Most of my hunting is solo. (Another reason I prefer to harvest a smaller animal.) I generally plan on spending 5 or 6 nights on a given hunt. I’m getting older (in my 50’s) so I try to keep my pack weigh down as much as possible.
A final note about my hunting gear. I’ve tried not to make any compromises with my gear. With very few exceptions, if I’ve chosen to take a particular item of clothing or equipment on a hunt, it’s because I believe that it is the absolute best piece of clothing or equipment for the purpose. After a few years of hunting, I have refined and honed my hunting clothing and equipment over and over again. I have finally got the list to a pretty stable state. Stuff that doesn’t work or is not needed has been trimmed from the list, and many items have been changed out for things that work better.
My “trophy” Elk tenderloin medallions.
Idaho and Arizona do not require hunter orange. Colorado and Utah do. Because of this, when I’m hunting in Utah or Colorado, I don’t bother with camo on my upper body. I just wear orange clothing. Most folks wear camo and an orange vest. I opt for just wearing orange clothing and not bothering with a vest. I’m not convinced that camo clothing makes a huge difference in how easily elk or deer can spot me, particularly at rifle hunting distances. Furthermore, the orange vests that I have tested with a UV light have glowed like crazy, indicating they have heavy optical brighteners in their dyes. My orange clothing doesn’t glow under a UV light. (Deer and elk are sensitive to the UV spectrum, so generally, UV optical brighteners are bad because they make you more visible to your prey.)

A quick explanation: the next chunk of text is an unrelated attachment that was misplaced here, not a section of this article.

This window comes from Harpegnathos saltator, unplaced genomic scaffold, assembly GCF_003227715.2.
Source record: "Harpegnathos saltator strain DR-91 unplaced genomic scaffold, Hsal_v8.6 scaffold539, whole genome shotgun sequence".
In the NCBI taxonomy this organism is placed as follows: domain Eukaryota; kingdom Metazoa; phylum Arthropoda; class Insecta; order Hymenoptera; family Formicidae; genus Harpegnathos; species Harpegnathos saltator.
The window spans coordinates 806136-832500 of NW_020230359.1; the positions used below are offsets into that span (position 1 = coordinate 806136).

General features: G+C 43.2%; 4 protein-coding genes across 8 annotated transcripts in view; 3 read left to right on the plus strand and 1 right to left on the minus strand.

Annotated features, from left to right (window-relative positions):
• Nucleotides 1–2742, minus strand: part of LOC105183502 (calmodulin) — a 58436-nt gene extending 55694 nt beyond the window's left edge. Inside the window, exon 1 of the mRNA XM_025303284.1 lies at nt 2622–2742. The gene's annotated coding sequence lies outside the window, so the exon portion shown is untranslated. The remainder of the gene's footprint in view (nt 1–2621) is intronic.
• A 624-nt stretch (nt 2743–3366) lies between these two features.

Camo clothing for an Idaho Deer Hunt
Above: Camo clothing. Below, orange clothing.
Hunter Orange Clothing for Colorado and Utah
DeFeet Duraglove ET Wool These are great lightweight gloves made from a blend of synthetic and merino wool. Good dexterity for fine tasks (including shooting.) Compatible with phone touch screen. Good grip. Durable.
Dachstein boiled wool fingerless, mittens, with fold-over cap. These are my go-to cold weather hand gear. They are warm, windproof, water resistant, and easy to convert from fingerless to mitten configuration (just fold over the finger cap.) These mittens provide warmth for my hands, while the fingerless feature makes them easy to shoot with without removing them.
REI Minimalist Rain Mittens. Waterproof, seam taped rain gear for your hands. Ultralight fabric is not very durable, but I only wear them if it’s raining, and it doesn’t rain much where I hunt, so it’s not a big problem.
Buff headband/neck gaiter (orange for Hunter Orange states, camo pattern for Idaho) This is an indispensable piece of clothing. It’s a sweat band in hot weather, a neck gaiter, and an ear band in cold weather (Sometimes a warm hat is too much, and all I really want is something to keep my ears warm.)